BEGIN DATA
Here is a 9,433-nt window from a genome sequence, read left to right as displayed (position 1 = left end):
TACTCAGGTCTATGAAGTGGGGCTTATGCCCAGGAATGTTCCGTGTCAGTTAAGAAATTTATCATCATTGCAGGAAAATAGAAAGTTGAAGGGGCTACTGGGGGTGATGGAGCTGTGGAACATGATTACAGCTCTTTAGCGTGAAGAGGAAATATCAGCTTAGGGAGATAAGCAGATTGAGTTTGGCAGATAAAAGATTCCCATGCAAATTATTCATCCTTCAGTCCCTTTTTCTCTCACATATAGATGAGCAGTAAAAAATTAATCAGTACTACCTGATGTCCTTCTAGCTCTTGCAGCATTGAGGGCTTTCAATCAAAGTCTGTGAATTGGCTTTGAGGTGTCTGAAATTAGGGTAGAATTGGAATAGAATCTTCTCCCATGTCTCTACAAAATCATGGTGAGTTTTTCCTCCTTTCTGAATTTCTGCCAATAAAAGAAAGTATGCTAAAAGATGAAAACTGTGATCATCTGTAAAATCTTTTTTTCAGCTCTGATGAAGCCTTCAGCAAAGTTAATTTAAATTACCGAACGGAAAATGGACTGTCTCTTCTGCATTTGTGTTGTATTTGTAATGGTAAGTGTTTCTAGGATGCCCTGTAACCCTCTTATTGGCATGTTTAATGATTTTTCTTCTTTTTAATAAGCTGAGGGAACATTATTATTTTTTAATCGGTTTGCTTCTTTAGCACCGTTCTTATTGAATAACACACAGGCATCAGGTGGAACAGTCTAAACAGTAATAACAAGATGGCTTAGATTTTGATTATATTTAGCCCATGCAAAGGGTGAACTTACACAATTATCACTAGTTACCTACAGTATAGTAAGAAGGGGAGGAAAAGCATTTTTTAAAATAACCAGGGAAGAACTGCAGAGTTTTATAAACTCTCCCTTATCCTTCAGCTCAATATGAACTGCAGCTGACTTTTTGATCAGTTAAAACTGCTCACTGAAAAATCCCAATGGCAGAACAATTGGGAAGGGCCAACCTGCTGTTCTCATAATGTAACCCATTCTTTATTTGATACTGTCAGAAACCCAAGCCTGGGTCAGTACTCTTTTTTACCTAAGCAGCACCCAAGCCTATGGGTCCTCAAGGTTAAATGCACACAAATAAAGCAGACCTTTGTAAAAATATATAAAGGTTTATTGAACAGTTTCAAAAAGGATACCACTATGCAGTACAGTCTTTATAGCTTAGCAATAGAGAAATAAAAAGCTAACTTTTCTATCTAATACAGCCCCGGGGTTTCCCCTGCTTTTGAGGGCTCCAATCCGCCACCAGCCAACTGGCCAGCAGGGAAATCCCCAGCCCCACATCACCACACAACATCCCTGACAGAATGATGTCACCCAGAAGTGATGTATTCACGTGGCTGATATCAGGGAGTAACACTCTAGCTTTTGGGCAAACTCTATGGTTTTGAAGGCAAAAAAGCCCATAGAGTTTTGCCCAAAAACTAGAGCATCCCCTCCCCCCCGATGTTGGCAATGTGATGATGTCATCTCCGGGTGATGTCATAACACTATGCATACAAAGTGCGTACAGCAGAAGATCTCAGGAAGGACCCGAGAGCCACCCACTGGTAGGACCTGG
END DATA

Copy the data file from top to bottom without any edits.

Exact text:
Here is a 9,433-nt window from a genome sequence, read left to right as displayed (position 1 = left end):
TACTCAGGTCTATGAAGTGGGGCTTATGCCCAGGAATGTTCCGTGTCAGTTAAGAAATTTATCATCATTGCAGGAAAATAGAAAGTTGAAGGGGCTACTGGGGGTGATGGAGCTGTGGAACATGATTACAGCTCTTTAGCGTGAAGAGGAAATATCAGCTTAGGGAGATAAGCAGATTGAGTTTGGCAGATAAAAGATTCCCATGCAAATTATTCATCCTTCAGTCCCTTTTTCTCTCACATATAGATGAGCAGTAAAAAATTAATCAGTACTACCTGATGTCCTTCTAGCTCTTGCAGCATTGAGGGCTTTCAATCAAAGTCTGTGAATTGGCTTTGAGGTGTCTGAAATTAGGGTAGAATTGGAATAGAATCTTCTCCCATGTCTCTACAAAATCATGGTGAGTTTTTCCTCCTTTCTGAATTTCTGCCAATAAAAGAAAGTATGCTAAAAGATGAAAACTGTGATCATCTGTAAAATCTTTTTTTCAGCTCTGATGAAGCCTTCAGCAAAGTTAATTTAAATTACCGAACGGAAAATGGACTGTCTCTTCTGCATTTGTGTTGTATTTGTAATGGTAAGTGTTTCTAGGATGCCCTGTAACCCTCTTATTGGCATGTTTAATGATTTTTCTTCTTTTTAATAAGCTGAGGGAACATTATTATTTTTTAATCGGTTTGCTTCTTTAGCACCGTTCTTATTGAATAACACACAGGCATCAGGTGGAACAGTCTAAACAGTAATAACAAGATGGCTTAGATTTTGATTATATTTAGCCCATGCAAAGGGTGAACTTACACAATTATCACTAGTTACCTACAGTATAGTAAGAAGGGGAGGAAAAGCATTTTTTAAAATAACCAGGGAAGAACTGCAGAGTTTTATAAACTCTCCCTTATCCTTCAGCTCAATATGAACTGCAGCTGACTTTTTGATCAGTTAAAACTGCTCACTGAAAAATCCCAATGGCAGAACAATTGGGAAGGGCCAACCTGCTGTTCTCATAATGTAACCCATTCTTTATTTGATACTGTCAGAAACCCAAGCCTGGGTCAGTACTCTTTTTTACCTAAGCAGCACCCAAGCCTATGGGTCCTCAAGGTTAAATGCACACAAATAAAGCAGACCTTTGTAAAAATATATAAAGGTTTATTGAACAGTTTCAAAAAGGATACCACTATGCAGTACAGTCTTTATAGCTTAGCAATAGAGAAATAAAAAGCTAACTTTTCTATCTAATACAGCCCCGGGGTTTCCCCTGCTTTTGAGGGCTCCAATCCGCCACCAGCCAACTGGCCAGCAGGGAAATCCCCAGCCCCACATCACCACACAACATCCCTGACAGAATGATGTCACCCAGAAGTGATGTATTCACGTGGCTGATATCAGGGAGTAACACTCTAGCTTTTGGGCAAACTCTATGGTTTTGAAGGCAAAAAAGCCCATAGAGTTTTGCCCAAAAACTAGAGCATCCCCTCCCCCCCGATGTTGGCAATGTGATGATGTCATCTCCGGGTGATGTCATAACACTATGCATACAAAGTGCGTACAGCAGAAGATCTCAGGAAGGACCCGAGAGCCACCCACTGGTAGGACCTGG